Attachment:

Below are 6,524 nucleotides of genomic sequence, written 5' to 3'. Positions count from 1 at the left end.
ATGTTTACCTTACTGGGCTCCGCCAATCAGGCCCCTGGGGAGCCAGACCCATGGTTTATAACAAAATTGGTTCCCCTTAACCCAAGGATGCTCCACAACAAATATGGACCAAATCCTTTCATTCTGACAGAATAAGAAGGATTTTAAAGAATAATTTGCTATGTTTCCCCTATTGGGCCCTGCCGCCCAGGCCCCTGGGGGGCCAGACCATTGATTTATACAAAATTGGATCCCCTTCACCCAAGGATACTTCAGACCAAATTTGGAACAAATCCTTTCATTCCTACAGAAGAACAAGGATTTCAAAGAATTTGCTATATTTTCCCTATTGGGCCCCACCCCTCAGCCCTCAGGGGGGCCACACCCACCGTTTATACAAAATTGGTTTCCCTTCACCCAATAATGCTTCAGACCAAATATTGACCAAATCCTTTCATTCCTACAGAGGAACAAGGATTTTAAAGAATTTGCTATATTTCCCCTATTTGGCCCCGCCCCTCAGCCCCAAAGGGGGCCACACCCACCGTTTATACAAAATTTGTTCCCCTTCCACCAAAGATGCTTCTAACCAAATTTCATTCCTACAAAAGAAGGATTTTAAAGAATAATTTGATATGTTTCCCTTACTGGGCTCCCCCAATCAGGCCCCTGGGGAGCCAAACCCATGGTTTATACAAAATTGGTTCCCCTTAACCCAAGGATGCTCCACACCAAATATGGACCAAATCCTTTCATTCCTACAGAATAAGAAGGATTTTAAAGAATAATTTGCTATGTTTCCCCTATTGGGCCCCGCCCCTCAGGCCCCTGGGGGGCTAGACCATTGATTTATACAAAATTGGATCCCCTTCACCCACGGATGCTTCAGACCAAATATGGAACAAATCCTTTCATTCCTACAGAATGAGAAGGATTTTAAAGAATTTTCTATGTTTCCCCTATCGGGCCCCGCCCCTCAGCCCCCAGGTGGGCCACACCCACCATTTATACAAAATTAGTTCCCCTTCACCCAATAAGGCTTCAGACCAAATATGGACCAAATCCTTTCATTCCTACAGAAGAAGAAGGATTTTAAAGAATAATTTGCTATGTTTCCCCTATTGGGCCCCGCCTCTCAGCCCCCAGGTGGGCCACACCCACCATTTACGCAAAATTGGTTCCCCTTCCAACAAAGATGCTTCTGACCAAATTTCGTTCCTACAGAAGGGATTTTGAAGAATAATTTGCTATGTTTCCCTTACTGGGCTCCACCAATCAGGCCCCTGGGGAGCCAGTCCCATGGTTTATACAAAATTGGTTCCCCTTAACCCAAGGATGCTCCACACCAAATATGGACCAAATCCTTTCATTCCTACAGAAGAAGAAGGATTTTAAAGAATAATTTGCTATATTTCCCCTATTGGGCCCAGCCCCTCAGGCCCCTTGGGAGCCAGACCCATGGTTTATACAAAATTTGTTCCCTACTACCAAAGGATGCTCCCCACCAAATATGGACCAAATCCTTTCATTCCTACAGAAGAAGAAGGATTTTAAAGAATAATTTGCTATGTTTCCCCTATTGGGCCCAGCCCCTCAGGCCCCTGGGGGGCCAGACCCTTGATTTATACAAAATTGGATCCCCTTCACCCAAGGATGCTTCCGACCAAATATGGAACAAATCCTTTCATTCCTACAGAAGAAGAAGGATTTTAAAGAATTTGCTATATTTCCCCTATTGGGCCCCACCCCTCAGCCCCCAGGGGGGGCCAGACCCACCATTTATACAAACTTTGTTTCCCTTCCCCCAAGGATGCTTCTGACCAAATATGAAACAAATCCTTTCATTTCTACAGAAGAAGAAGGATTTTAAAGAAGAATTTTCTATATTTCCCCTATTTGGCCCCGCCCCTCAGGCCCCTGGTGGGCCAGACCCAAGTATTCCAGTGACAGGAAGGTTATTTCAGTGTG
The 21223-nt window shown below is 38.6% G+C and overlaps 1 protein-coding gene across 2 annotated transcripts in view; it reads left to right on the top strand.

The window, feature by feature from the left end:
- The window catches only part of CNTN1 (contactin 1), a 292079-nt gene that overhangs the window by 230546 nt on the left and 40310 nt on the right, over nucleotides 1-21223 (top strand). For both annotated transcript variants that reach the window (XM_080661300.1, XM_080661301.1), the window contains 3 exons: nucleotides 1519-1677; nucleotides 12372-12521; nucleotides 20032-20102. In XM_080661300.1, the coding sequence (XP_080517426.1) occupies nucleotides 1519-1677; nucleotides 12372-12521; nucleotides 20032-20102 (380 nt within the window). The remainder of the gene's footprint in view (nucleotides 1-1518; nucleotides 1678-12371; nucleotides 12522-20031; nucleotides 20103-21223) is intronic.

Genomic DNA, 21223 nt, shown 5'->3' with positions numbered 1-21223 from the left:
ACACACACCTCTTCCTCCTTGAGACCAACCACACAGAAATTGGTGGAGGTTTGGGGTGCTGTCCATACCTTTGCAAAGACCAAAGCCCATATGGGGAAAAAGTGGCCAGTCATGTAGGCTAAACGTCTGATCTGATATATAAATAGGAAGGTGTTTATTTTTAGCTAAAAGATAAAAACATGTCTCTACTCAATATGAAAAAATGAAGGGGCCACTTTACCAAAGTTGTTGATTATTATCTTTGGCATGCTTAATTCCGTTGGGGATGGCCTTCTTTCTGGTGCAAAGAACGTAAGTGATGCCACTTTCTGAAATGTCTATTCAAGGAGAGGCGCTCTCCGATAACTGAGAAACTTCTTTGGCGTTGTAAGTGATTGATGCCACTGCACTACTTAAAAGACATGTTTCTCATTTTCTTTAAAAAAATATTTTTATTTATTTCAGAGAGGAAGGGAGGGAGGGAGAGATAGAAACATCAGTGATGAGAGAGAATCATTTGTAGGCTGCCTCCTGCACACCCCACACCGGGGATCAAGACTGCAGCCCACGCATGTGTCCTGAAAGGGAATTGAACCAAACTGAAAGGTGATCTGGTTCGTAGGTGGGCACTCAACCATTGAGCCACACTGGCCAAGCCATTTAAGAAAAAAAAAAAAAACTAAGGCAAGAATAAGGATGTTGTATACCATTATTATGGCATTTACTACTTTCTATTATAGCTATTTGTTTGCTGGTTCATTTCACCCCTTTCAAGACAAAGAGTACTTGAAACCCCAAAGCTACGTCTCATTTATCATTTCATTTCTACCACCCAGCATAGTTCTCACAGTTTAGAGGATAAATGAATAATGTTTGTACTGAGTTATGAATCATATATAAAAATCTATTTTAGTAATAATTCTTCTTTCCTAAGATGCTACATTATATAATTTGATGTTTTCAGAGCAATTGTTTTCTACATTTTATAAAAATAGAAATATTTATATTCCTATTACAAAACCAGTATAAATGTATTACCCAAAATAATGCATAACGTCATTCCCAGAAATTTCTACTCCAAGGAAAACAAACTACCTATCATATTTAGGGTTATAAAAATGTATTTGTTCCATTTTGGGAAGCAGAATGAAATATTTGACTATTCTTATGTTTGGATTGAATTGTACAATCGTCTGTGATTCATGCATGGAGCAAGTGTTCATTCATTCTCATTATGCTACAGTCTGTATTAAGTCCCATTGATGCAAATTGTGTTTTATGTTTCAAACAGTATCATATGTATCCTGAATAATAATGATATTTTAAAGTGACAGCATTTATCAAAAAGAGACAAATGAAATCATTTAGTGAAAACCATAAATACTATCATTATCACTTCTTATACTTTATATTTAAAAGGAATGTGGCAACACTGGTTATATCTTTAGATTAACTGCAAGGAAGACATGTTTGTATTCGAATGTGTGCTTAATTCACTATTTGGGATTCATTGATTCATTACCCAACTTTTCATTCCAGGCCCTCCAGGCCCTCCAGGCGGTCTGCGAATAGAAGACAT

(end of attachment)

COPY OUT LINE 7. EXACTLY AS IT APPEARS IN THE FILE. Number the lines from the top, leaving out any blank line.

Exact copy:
ACACACACCTCTTCCTCCTTGAGACCAACCACACAGAAATTGGTGGAGGTTTGGGGTGCTGTCCATACCTTTGCAAAGACCAAAGCCCATATGGGGAAAAAGTGGCCAGTCATGTAGGCTAAACGTCTGATCTGATATATAAATAGGAAGGTGTTTATTTTTAGCTAAAAGATAAAAACATGTCTCTACTCAATATGAAAAAATGAAGGGGCCACTTTACCAAAGTTGTTGATTATTATCTTTGGCATGCTTAATTCCGTTGGGGATGGCCTTCTTTCTGGTGCAAAGAACGTAAGTGATGCCACTTTCTGAAATGTCTATTCAAGGAGAGGCGCTCTCCGATAACTGAGAAACTTCTTTGGCGTTGTAAGTGATTGATGCCACTGCACTACTTAAAAGACATGTTTCTCATTTTCTTTAAAAAAATATTTTTATTTATTTCAGAGAGGAAGGGAGGGAGGGAGAGATAGAAACATCAGTGATGAGAGAGAATCATTTGTAGGCTGCCTCCTGCACACCCCACACCGGGGATCAAGACTGCAGCCCACGCATGTGTCCTGAAAGGGAATTGAACCAAACTGAAAGGTGATCTGGTTCGTAGGTGGGCACTCAACCATTGAGCCACACTGGCCAAGCCATTTAAGAAAAAAAAAAAAAACTAAGGCAAGAATAAGGATGTTGTATACCATTATTATGGCATTTACTACTTTCTATTATAGCTATTTGTTTGCTGGTTCATTTCACCCCTTTCAAGACAAAGAGTACTTGAAACCCCAAAGCTACGTCTCATTTATCATTTCATTTCTACCACCCAGCATAGTTCTCACAGTTTAGAGGATAAATGAATAATGTTTGTACTGAGTTATGAATCATATATAAAAATCTATTTTAGTAATAATTCTTCTTTCCTAAGATGCTACATTATATAATTTGATGTTTTCAGAGCAATTGTTTTCTACATTTTATAAAAATAGAAATATTTATATTCCTATTACAAAACCAGTATAAATGTATTACCCAAAATAATGCATAACGTCATTCCCAGAAATTTCTACTCCAAGGAAAACAAACTACCTATCATATTTAGGGTTATAAAAATGTATTTGTTCCATTTTGGGAAGCAGAATGAAATATTTGACTATTCTTATGTTTGGATTGAATTGTACAATCGTCTGTGATTCATGCATGGAGCAAGTGTTCATTCATTCTCATTATGCTACAGTCTGTATTAAGTCCCATTGATGCAAATTGTGTTTTATGTTTCAAACAGTATCATATGTATCCTGAATAATAATGATATTTTAAAGTGACAGCATTTATCAAAAAGAGACAAATGAAATCATTTAGTGAAAACCATAAATACTATCATTATCACTTCTTATACTTTATATTTAAAAGGAATGTGGCAACACTGGTTATATCTTTAGATTAACTGCAAGGAAGACATGTTTGTATTCGAATGTGTGCTTAATTCACTATTTGGGATTCATTGATTCATTACCCAACTTTTCATTCCAGGCCCTCCAGGCCCTCCAGGCGGTCTGCGAATAGAAGACAT